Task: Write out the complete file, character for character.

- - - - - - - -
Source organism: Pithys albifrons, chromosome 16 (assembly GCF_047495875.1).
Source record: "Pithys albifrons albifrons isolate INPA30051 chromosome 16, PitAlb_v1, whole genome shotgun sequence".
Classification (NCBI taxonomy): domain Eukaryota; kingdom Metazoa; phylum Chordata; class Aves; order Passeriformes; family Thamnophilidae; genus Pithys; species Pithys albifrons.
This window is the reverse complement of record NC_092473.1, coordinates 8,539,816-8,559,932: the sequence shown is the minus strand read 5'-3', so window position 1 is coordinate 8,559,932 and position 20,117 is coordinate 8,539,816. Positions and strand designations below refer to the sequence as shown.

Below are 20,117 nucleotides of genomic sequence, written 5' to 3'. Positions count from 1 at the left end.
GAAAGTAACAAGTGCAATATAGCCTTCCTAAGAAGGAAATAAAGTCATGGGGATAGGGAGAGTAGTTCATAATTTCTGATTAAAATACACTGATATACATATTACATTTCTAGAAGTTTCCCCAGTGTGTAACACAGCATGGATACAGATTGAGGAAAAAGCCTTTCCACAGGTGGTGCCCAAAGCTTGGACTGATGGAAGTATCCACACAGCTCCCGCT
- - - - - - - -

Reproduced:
Source organism: Pithys albifrons, chromosome 16 (assembly GCF_047495875.1).
Source record: "Pithys albifrons albifrons isolate INPA30051 chromosome 16, PitAlb_v1, whole genome shotgun sequence".
Classification (NCBI taxonomy): domain Eukaryota; kingdom Metazoa; phylum Chordata; class Aves; order Passeriformes; family Thamnophilidae; genus Pithys; species Pithys albifrons.
This window is the reverse complement of record NC_092473.1, coordinates 8,539,816-8,559,932: the sequence shown is the minus strand read 5'-3', so window position 1 is coordinate 8,559,932 and position 20,117 is coordinate 8,539,816. Positions and strand designations below refer to the sequence as shown.

Below are 20,117 nucleotides of genomic sequence, written 5' to 3'. Positions count from 1 at the left end.
GAAAGTAACAAGTGCAATATAGCCTTCCTAAGAAGGAAATAAAGTCATGGGGATAGGGAGAGTAGTTCATAATTTCTGATTAAAATACACTGATATACATATTACATTTCTAGAAGTTTCCCCAGTGTGTAACACAGCATGGATACAGATTGAGGAAAAAGCCTTTCCACAGGTGGTGCCCAAAGCTTGGACTGATGGAAGTATCCACACAGCTCCCGCT